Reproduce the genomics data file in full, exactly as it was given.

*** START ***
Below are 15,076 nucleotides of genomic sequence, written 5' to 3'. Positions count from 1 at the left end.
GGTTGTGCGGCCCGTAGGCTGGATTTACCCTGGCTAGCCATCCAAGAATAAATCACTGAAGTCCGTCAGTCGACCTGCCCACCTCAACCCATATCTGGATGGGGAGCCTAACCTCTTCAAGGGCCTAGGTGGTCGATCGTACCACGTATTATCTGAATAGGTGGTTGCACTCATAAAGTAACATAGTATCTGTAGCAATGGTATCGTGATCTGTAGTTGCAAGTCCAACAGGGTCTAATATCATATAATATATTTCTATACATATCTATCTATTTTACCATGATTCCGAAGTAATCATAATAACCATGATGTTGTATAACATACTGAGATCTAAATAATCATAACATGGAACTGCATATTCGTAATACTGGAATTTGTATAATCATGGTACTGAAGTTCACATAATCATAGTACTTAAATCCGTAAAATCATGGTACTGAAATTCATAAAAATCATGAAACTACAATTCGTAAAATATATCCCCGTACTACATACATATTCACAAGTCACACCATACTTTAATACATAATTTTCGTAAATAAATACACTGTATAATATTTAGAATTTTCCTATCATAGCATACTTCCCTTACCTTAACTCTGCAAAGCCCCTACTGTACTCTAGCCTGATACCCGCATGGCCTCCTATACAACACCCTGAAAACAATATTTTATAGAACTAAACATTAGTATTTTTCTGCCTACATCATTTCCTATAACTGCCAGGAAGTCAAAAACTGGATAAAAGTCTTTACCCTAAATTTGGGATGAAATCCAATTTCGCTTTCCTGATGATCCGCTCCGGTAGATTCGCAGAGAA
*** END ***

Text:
Below are 15,076 nucleotides of genomic sequence, written 5' to 3'. Positions count from 1 at the left end.
GGTTGTGCGGCCCGTAGGCTGGATTTACCCTGGCTAGCCATCCAAGAATAAATCACTGAAGTCCGTCAGTCGACCTGCCCACCTCAACCCATATCTGGATGGGGAGCCTAACCTCTTCAAGGGCCTAGGTGGTCGATCGTACCACGTATTATCTGAATAGGTGGTTGCACTCATAAAGTAACATAGTATCTGTAGCAATGGTATCGTGATCTGTAGTTGCAAGTCCAACAGGGTCTAATATCATATAATATATTTCTATACATATCTATCTATTTTACCATGATTCCGAAGTAATCATAATAACCATGATGTTGTATAACATACTGAGATCTAAATAATCATAACATGGAACTGCATATTCGTAATACTGGAATTTGTATAATCATGGTACTGAAGTTCACATAATCATAGTACTTAAATCCGTAAAATCATGGTACTGAAATTCATAAAAATCATGAAACTACAATTCGTAAAATATATCCCCGTACTACATACATATTCACAAGTCACACCATACTTTAATACATAATTTTCGTAAATAAATACACTGTATAATATTTAGAATTTTCCTATCATAGCATACTTCCCTTACCTTAACTCTGCAAAGCCCCTACTGTACTCTAGCCTGATACCCGCATGGCCTCCTATACAACACCCTGAAAACAATATTTTATAGAACTAAACATTAGTATTTTTCTGCCTACATCATTTCCTATAACTGCCAGGAAGTCAAAAACTGGATAAAAGTCTTTACCCTAAATTTGGGATGAAATCCAATTTCGCTTTCCTGATGATCCGCTCCGGTAGATTCGCAGAGAA